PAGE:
As previously mentioned, in nineteen of the fifty States, a PEO will file the client unemployment under the PEO SUTA. This could be the case in some other States as well, but many PEOs opt to use the client’s SUTA and file through a power of attorney (POA). In the States where a PEO files on its own number, it sets up multiple entities so that it has a diversity of SUTA rates to most closely align with the client’s SUTA experience. A PEO would never put a client on a lower than historic SUTA rate to begin the relationship as it would lose money so it picks the closest SUTA rate available that is higher than the client’s historic SUTA rate. Therefore, there is generally a slight overage which equates to a profit pool for the PEO. If the PEO effectively manages the turnover and unemployment claims, that profit pool can increase in direct correlation to the PEOs mitigation efforts. Ultimately, if a PEO client shows a trend of having a lower SUTA rate after being with the PEO, the PEO should look at moving the client into a lower SUTA rate when appropriate. To better understand the PEO pricing models for employer payroll taxes, click here.
PEOs today are diversifying their offering to include services commonly used by small and medium sized businesses (SMBs). For example, a PEO may offer staffing services, direct hire recruiting, tax services, technology, etc. When a PEO offers ancillary services that were not part of the PEO agreement, these services are generally fee based. These fees equate to additional profit pools.
A PEO should disclose any fees that it may charge in the course of the PEO relationship. Those that don’t, I personally would be weary of. These fees may include setup fees, delivery charges, W2 fees, etc. Some PEOs don’t charge for any of these fees, with the exception of delivery charges as those are pretty common. Additional fees, depending on the COGS associated with them can equate to additional profit pools.
Tying it Together
The ability for a PEO to be cost effective depends largely in part on how well it manages its profit pools. A PEO that has achieved economies of scale and effectively manages its profit pools has greater diversity in profit and thicker profit margins. This means a PEO has more profit to play with if it want to price more cost effectively.
However, should a PEO be more cost effective on paper than a traditional carrier? The answer to that question is, it depends. A PEO should not emphasize winning business on price. It invalidates the value proposition to a degree and sets a poor precedence with the sales force and future clientele. Moreover, when comparing cost factors of a PEO to alternative options, all variables must be weighed. These variables may include insurances, payroll costs, technology, etc.
A PEO should be sold on the return on investment to the client driven by the PEO value proposition. This selling process should be handled by an internal PEO employee directly to the clientele whether or not a channel partner was used to source the deal. A PEO with a poor or vanilla value prop shouldn’t expect to consistently win or achieve high profit margins when faced with superior competition. A PEO with a superior value proposition can still generate solid profit margins even if that PEO hasn’t yet achieved scale. To see how a smaller PEO can compete with those of scale, click here.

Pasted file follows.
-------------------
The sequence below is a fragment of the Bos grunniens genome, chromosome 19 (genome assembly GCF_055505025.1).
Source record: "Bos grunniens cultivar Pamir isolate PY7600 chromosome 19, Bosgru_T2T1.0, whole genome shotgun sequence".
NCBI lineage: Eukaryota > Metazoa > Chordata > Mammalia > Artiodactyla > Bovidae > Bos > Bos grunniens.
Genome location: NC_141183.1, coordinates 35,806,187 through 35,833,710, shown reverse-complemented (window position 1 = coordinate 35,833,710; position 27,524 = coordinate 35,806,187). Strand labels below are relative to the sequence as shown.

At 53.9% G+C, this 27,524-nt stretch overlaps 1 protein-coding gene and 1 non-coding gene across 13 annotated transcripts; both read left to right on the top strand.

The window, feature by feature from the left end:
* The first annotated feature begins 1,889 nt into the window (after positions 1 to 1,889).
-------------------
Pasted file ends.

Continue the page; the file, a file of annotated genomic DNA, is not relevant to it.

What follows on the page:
Ultimately, a PEO’s ability to be flexible on price is a byproduct of how effective the executive team has managed the business. A well-managed PEO can keep a higher price and increase profit margins as a result of protecting profit pools and streamlining internal efficiency. Or, they can reduce their price when appropriate but maintain industry standard profit margins due to their ability to effectively manage the business.
A PEO that does not have scale and poorly manages its profit pool will always be a cost plus program. If the offering is vanilla on top of the lack of scale and poorly managed profit pools, growth is likely to stifle.
Can a PEO be more cost effective? Yes. Can it drive greater ROI than alternatives? Yes. Can partnering with the wrong PEO be a headache for a client? Yes. Were there poorly run PEOs in the past? Yes. Are their well-run PEOs today? Yes. Are all PEOs today well-run? No. Should a prospective client meet/speak with a PEO directly prior to partnership? Yes. Can a well-informed PEO sales professional illustrate the value of the PEO? Yes. Are all sales reps adequately educated on their PEO and alternative options? No. (To learn about a good approach to PEO sales, click here.) Is it tougher to leave a PEO relationship than a traditional insurance carrier? Yes (there are more things to switch for the company; i.e. payroll, tech, insurance, etc.). Can a client impact its renewal pricing with a PEO? Yes. Does the client have complete control over the variables that impact renewal pricing? No. Should a PEO be compared to only a carrier insurance premium? No. Should the full PEO value prop be compared to alternatives (inclusive of all the variables) in the market? Yes.
A PEO is an excellent option for a company that is looking to receive a greater return on the money they spend for insurance, payroll, etc. Not every PEO is created equal. Proper evaluation is key to determining if the PEO model is right for a company and which PEO is the best choice.
Author: Rob Comeau is the CEO of Business Resource Center, Inc., a management consulting and M&A advisory firm to the PEO industry. Business Resource Center’s website is www.biz-rc.com.